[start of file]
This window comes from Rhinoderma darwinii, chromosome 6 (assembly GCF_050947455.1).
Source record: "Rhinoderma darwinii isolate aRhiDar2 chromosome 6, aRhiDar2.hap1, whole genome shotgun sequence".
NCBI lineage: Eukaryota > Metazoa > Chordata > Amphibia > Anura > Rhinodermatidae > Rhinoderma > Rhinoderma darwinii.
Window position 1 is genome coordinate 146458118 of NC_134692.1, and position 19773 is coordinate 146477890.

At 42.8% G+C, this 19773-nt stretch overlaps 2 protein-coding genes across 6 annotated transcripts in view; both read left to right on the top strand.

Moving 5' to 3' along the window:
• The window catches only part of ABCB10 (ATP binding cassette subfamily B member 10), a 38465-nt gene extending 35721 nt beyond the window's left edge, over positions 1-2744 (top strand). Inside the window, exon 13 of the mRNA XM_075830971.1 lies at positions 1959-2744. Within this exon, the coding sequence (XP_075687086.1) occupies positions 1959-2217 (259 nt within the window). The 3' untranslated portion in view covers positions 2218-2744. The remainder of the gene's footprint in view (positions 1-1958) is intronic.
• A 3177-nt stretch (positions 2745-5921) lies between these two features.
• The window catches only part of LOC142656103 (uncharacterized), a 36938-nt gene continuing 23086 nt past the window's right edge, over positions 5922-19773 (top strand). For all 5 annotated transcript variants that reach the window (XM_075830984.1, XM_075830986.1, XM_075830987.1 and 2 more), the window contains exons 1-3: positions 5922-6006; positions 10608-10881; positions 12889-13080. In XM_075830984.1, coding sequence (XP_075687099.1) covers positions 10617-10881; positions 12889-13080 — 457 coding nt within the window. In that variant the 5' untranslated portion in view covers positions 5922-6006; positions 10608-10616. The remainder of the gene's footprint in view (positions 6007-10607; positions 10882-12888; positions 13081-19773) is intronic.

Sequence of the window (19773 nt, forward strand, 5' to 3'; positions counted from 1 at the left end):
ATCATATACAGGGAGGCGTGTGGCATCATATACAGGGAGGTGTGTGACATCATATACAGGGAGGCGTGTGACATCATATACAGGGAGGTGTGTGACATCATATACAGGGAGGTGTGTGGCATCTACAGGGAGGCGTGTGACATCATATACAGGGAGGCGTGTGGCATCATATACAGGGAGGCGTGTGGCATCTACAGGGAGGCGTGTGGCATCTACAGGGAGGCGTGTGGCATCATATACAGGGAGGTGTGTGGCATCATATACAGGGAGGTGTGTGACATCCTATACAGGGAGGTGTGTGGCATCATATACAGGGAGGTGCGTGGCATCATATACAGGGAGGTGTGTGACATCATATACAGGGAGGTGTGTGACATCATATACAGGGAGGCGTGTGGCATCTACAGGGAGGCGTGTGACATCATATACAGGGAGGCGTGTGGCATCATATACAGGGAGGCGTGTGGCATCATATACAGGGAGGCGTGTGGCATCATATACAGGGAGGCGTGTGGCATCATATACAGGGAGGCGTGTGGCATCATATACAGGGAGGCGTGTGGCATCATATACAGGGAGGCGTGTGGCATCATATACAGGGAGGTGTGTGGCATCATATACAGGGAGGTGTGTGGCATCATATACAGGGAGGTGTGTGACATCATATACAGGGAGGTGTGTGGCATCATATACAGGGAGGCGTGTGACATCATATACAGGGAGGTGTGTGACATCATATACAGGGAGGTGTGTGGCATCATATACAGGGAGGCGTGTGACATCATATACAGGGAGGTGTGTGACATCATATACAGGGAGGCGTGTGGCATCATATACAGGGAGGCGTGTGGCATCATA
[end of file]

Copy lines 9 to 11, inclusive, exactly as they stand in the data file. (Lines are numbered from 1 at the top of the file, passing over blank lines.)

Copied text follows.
• The window catches only part of LOC142656103 (uncharacterized), a 36938-nt gene continuing 23086 nt past the window's right edge, over positions 5922-19773 (top strand). For all 5 annotated transcript variants that reach the window (XM_075830984.1, XM_075830986.1, XM_075830987.1 and 2 more), the window contains exons 1-3: positions 5922-6006; positions 10608-10881; positions 12889-13080. In XM_075830984.1, coding sequence (XP_075687099.1) covers positions 10617-10881; positions 12889-13080 — 457 coding nt within the window. In that variant the 5' untranslated portion in view covers positions 5922-6006; positions 10608-10616. The remainder of the gene's footprint in view (positions 6007-10607; positions 10882-12888; positions 13081-19773) is intronic.

Sequence of the window (19773 nt, forward strand, 5' to 3'; positions counted from 1 at the left end):
ATCATATACAGGGAGGCGTGTGGCATCATATACAGGGAGGTGTGTGACATCATATACAGGGAGGCGTGTGACATCATATACAGGGAGGTGTGTGACATCATATACAGGGAGGTGTGTGGCATCTACAGGGAGGCGTGTGACATCATATACAGGGAGGCGTGTGGCATCATATACAGGGAGGCGTGTGGCATCTACAGGGAGGCGTGTGGCATCTACAGGGAGGCGTGTGGCATCATATACAGGGAGGTGTGTGGCATCATATACAGGGAGGTGTGTGACATCCTATACAGGGAGGTGTGTGGCATCATATACAGGGAGGTGCGTGGCATCATATACAGGGAGGTGTGTGACATCATATACAGGGAGGTGTGTGACATCATATACAGGGAGGCGTGTGGCATCTACAGGGAGGCGTGTGACATCATATACAGGGAGGCGTGTGGCATCATATACAGGGAGGCGTGTGGCATCATATACAGGGAGGCGTGTGGCATCATATACAGGGAGGCGTGTGGCATCATATACAGGGAGGCGTGTGGCATCATATACAGGGAGGCGTGTGGCATCATATACAGGGAGGCGTGTGGCATCATATACAGGGAGGTGTGTGGCATCATATACAGGGAGGTGTGTGGCATCATATACAGGGAGGTGTGTGACATCATATACAGGGAGGTGTGTGGCATCATATACAGGGAGGCGTGTGACATCATATACAGGGAGGTGTGTGACATCATATACAGGGAGGTGTGTGGCATCATATACAGGGAGGCGTGTGACATCATATACAGGGAGGTGTGTGACATCATATACAGGGAGGCGTGTGGCATCATATACAGGGAGGCGTGTGGCATCATA